Advances in Targeting the Innate and Adaptive Immune Systems to Cure Chronic Hepatitis B Virus Infection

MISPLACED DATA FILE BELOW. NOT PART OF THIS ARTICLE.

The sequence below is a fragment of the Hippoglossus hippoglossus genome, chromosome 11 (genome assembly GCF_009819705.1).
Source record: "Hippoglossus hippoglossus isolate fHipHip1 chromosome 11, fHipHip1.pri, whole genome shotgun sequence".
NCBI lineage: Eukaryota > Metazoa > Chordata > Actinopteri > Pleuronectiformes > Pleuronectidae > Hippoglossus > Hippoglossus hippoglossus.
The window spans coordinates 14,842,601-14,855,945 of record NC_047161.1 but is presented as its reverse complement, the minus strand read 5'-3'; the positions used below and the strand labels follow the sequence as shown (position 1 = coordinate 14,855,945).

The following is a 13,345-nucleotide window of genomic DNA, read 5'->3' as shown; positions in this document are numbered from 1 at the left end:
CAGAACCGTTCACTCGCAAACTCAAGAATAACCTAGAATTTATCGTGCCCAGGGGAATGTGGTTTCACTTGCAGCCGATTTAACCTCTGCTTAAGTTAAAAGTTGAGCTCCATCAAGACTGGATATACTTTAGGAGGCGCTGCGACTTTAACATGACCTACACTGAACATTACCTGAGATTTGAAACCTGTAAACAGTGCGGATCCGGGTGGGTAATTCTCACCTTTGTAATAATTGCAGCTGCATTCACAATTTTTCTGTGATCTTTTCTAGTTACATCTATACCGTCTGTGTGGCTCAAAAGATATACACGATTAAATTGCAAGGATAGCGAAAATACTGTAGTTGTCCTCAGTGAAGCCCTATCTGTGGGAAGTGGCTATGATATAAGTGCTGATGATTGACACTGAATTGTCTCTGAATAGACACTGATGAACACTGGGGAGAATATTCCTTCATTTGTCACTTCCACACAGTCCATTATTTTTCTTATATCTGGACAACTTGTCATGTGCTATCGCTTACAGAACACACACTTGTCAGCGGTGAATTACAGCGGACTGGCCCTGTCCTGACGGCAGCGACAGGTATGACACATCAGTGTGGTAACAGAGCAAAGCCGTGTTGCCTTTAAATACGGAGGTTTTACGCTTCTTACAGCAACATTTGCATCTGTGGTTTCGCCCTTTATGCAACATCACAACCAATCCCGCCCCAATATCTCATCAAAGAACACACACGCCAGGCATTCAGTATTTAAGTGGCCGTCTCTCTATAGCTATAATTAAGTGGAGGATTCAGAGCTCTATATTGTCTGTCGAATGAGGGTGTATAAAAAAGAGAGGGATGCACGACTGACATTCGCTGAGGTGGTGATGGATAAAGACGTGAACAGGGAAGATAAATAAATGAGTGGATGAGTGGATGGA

“Functional cure” is being pursued as the ultimate endpoint of antiviral treatment in chronic hepatitis B (CHB), which is characterized by loss of HBsAg whether or not anti-HBs antibodies are present. “Functional cure” can be achieved in <10% of CHB patients with currently available therapeutic agents. The dysfunction of specific immune responses to hepatitis B virus (HBV) is considered the major cause of persistent HBV infection. Thus, modulating the host immune system to strengthen specific cellular immune reactions might help eliminate HBV. Strategies are needed to restore/enhance innate immunity and induce HBV-specific adaptive immune responses in a coordinated way. Immune and resident cells express pattern recognition receptors like TLRs and RIG I/MDA5, which play important roles in the induction of innate immunity through sensing of pathogen-associated molecular patterns (PAMPs) and bridging to adaptive immunity for pathogen-specific immune control. TLR/RIG I agonists activate innate immune responses and suppress HBV replication in vitro and in vivo, and are being investigated in clinical trials. On the other hand, HBV-specific immune responses could be induced by therapeutic vaccines, including protein (HBsAg/preS and HBcAg), DNA, and viral vector-based vaccines. More than 50 clinical trials have been performed to assess therapeutic vaccines in CHB treatment, some of which display potential effects. Most recently, using genetic editing technology to generate CAR-T or TCR-T, HBV-specific T cells have been produced to efficiently clear HBV. This review summarizes the progress in basic and clinical research investigating immunomodulatory strategies for curing chronic HBV infection, and critically discusses the rather disappointing results of current clinical trials and future strategies.